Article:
Europe should stop taxing innovation
After nearly 48 years of failure to create the EU patent, language issues and the design of a centralised patent-litigation court still dominate headlines. But behind these issues there are high financial stakes and control power to play for. The recent EU Council deal on an 'enhanced' European patent system does not solve the above problems, and has not eliminated lingering governance issues. The risk for Europe is that a final patent agreement might be reached that does not cure the system of its major ills, and thus does not bring about any significant improvement for those that need it most: entrepreneurs and innovative companies starting out on the innovation process. The creation of an effective single EU patent requires (i) English-only post-grant translation, (ii) the end of nationally granted patents, (iii) phasing-out of the current 'European patent', (iv) lower fees for young innovative companies, and (v) a radical shake-up of the governance of the European Patent Office.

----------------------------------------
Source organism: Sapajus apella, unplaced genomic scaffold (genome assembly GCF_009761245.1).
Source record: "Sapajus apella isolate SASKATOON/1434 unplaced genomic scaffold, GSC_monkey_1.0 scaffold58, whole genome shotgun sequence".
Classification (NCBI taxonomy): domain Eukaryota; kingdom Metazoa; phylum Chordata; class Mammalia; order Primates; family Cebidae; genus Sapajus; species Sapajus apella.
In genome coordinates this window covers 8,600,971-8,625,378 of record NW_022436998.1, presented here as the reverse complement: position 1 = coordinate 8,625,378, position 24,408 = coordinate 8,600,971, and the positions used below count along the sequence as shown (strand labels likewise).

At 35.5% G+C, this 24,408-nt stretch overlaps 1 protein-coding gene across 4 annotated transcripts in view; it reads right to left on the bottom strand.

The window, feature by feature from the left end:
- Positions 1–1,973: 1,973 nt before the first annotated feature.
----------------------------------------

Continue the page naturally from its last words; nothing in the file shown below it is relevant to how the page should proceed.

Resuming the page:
Volume (Year): 33 (2011)
Issue (Month): 1 (March)
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